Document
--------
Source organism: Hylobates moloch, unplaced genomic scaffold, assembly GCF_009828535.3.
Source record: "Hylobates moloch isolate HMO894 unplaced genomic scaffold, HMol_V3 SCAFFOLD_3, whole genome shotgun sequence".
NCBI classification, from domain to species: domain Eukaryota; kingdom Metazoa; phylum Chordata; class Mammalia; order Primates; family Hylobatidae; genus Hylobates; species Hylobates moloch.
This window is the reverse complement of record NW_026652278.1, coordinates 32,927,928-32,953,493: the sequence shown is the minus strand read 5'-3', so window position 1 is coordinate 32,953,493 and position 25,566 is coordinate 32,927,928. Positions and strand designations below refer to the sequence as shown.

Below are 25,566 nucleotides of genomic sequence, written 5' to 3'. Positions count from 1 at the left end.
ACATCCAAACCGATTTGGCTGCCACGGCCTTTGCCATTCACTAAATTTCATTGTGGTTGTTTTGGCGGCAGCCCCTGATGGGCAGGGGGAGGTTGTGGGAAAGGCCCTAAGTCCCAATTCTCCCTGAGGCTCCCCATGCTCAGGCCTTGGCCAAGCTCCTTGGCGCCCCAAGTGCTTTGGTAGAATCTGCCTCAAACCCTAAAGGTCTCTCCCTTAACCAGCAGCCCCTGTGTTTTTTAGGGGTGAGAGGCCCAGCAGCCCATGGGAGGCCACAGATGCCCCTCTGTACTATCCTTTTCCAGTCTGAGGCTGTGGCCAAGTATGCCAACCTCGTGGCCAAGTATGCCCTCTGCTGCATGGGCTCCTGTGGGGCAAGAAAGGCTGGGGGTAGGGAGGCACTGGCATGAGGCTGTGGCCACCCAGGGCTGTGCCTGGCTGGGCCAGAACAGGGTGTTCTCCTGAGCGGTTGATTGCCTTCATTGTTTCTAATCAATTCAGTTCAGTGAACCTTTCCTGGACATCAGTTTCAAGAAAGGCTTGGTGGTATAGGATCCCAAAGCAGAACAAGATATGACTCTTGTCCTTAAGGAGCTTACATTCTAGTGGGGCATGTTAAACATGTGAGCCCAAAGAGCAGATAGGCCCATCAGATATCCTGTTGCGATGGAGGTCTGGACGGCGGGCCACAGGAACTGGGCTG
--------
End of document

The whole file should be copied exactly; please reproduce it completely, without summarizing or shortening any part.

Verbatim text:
Source organism: Hylobates moloch, unplaced genomic scaffold, assembly GCF_009828535.3.
Source record: "Hylobates moloch isolate HMO894 unplaced genomic scaffold, HMol_V3 SCAFFOLD_3, whole genome shotgun sequence".
NCBI classification, from domain to species: domain Eukaryota; kingdom Metazoa; phylum Chordata; class Mammalia; order Primates; family Hylobatidae; genus Hylobates; species Hylobates moloch.
This window is the reverse complement of record NW_026652278.1, coordinates 32,927,928-32,953,493: the sequence shown is the minus strand read 5'-3', so window position 1 is coordinate 32,953,493 and position 25,566 is coordinate 32,927,928. Positions and strand designations below refer to the sequence as shown.

Below are 25,566 nucleotides of genomic sequence, written 5' to 3'. Positions count from 1 at the left end.
ACATCCAAACCGATTTGGCTGCCACGGCCTTTGCCATTCACTAAATTTCATTGTGGTTGTTTTGGCGGCAGCCCCTGATGGGCAGGGGGAGGTTGTGGGAAAGGCCCTAAGTCCCAATTCTCCCTGAGGCTCCCCATGCTCAGGCCTTGGCCAAGCTCCTTGGCGCCCCAAGTGCTTTGGTAGAATCTGCCTCAAACCCTAAAGGTCTCTCCCTTAACCAGCAGCCCCTGTGTTTTTTAGGGGTGAGAGGCCCAGCAGCCCATGGGAGGCCACAGATGCCCCTCTGTACTATCCTTTTCCAGTCTGAGGCTGTGGCCAAGTATGCCAACCTCGTGGCCAAGTATGCCCTCTGCTGCATGGGCTCCTGTGGGGCAAGAAAGGCTGGGGGTAGGGAGGCACTGGCATGAGGCTGTGGCCACCCAGGGCTGTGCCTGGCTGGGCCAGAACAGGGTGTTCTCCTGAGCGGTTGATTGCCTTCATTGTTTCTAATCAATTCAGTTCAGTGAACCTTTCCTGGACATCAGTTTCAAGAAAGGCTTGGTGGTATAGGATCCCAAAGCAGAACAAGATATGACTCTTGTCCTTAAGGAGCTTACATTCTAGTGGGGCATGTTAAACATGTGAGCCCAAAGAGCAGATAGGCCCATCAGATATCCTGTTGCGATGGAGGTCTGGACGGCGGGCCACAGGAACTGGGCTG